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The story of Jane Eyre can be approached from many different ways. There are several standard vantage points people take on the outcome of the novel. Some feel Jane and Rochester got to live "Happily Ever After", others believe the exact opposite took place. Some feel Bertha was an insane maniac; others feel there is more to the issue than that. Whatever your opinions may be, any digging into the meaning and interpretation of the points in this book can be all but turned upside down after reading the prequel, Wide Sargasso Sea. Afterwards, you will find yourself questioning the characters' ideals, motives, and the outcome of the story.

First lets compare the differences in personality the characters take on in the two novels. Lets start with Bertha, whom is Rochester's current wife in WSS, and by JE is the hidden secret in the attic. In JE, Bertha is a one-dimensional character, not much more than a symbol. She is the "bad guy" of the book, plain and simple. Bertha is used to try to make it difficult for Jane and Rochester to come together, and to add mysteriousness to Rochester's past. Conversely, in WSS, the author attempts to dig into the psyche of Bertha, to bring the real person up to the surface.
In the first few chapters of WSS, the childhood of Antoinette (whom later is known as Bertha) is shown as a very painful time for her. In one example, she has a falling out with her only friend due to their differences in race. Another example of her distress is the relationship Antoinette has with her mother. For example, when Antoinette went to visit her mother in the hospital, she was thrown to the ground in disgust. Antoinette's mother had no interest in seeing her, only in seeing her dead son.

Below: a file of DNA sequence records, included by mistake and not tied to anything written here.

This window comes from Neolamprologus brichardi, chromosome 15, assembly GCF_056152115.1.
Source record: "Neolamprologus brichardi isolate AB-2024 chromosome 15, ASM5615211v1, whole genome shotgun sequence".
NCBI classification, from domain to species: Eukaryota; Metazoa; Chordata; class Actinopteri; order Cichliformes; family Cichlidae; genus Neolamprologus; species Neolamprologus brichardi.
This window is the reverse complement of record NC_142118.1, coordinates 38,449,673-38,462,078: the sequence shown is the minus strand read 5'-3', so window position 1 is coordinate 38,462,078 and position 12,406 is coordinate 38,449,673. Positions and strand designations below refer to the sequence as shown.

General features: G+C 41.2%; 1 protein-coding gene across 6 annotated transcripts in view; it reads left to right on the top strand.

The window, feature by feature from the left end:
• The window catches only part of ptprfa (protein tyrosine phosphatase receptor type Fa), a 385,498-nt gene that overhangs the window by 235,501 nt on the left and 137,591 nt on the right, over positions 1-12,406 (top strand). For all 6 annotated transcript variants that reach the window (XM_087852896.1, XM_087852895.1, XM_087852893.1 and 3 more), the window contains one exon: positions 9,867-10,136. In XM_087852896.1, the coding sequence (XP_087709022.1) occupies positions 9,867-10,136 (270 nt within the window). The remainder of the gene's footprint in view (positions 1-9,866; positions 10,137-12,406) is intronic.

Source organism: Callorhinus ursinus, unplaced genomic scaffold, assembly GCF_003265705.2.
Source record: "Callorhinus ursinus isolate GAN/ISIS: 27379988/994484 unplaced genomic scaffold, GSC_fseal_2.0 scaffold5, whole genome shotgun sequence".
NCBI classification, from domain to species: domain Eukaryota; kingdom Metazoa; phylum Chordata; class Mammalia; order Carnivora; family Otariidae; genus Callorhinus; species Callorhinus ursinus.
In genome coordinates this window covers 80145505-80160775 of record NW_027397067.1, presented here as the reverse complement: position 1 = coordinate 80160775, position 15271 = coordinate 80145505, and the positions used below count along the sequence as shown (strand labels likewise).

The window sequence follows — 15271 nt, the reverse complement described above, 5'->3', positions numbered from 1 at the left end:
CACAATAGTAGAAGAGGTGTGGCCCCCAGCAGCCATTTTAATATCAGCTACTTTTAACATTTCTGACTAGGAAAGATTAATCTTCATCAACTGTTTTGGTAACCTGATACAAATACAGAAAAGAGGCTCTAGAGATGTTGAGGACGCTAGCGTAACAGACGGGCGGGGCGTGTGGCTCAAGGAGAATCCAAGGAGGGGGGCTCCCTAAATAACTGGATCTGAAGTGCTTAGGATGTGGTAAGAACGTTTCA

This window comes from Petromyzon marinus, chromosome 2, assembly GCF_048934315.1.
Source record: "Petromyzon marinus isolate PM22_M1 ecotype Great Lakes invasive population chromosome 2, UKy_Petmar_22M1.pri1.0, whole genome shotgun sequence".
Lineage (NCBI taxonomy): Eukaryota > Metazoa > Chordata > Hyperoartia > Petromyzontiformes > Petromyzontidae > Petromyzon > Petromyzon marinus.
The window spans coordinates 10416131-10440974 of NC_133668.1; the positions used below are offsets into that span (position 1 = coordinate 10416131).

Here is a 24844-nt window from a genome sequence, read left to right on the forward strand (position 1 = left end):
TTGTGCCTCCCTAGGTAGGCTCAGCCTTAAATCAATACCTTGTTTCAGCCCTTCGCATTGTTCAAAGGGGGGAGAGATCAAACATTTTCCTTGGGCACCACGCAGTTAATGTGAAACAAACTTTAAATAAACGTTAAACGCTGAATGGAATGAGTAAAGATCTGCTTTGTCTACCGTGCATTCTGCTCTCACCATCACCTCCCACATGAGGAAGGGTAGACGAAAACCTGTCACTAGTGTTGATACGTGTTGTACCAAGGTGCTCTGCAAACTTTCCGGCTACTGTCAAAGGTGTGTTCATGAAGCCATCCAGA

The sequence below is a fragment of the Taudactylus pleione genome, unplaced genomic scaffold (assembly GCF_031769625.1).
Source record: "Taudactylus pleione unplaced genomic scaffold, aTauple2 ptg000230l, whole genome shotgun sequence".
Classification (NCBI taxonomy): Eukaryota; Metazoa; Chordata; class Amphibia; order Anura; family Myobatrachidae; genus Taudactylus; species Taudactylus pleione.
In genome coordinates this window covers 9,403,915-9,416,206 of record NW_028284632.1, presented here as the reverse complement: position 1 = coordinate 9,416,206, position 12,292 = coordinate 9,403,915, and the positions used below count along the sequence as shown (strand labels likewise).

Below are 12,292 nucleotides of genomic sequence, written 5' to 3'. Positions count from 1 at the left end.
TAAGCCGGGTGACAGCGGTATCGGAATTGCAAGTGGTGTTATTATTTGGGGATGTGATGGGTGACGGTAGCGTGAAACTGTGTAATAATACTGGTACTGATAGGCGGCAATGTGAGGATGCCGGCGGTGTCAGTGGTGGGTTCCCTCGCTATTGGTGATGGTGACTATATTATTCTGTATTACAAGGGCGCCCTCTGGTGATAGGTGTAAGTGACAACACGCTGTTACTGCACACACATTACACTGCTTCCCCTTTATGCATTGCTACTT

Throughout the first part of the book, Antoinette loses her friend, her mother, her home, and her way of life. Watching your own home be burnt to the ground by the local inhabitants is enough to send anyone, Antoinette included, into seclusion. Even after being forced into a convent she pushes herself to work through it all.
Throughout Antoinette's life leading up to her death, she is portrayed in WSS as a heroine wronged by most of the people close to her, not the out of control monster we see in JE. It is true; she does do some questionable things through out the course of WSS. Antoinette is driven to drink, have affairs with other men, and at one point she nearly runs away. Yet any time she does something that may be unladylike, it is in response, and usually in defense, of some act Rochester committed towards her. When she he drank, it was to escape the pain he caused her. If Antoinette did have an affair, it was for the comfort Rochester refused her. Also, Rochester himself had no qualms whatsoever about sleeping around as well. It is very likely Antoinette was merely manipulated into the horrible acts she performs, rather than the mastermind behind them.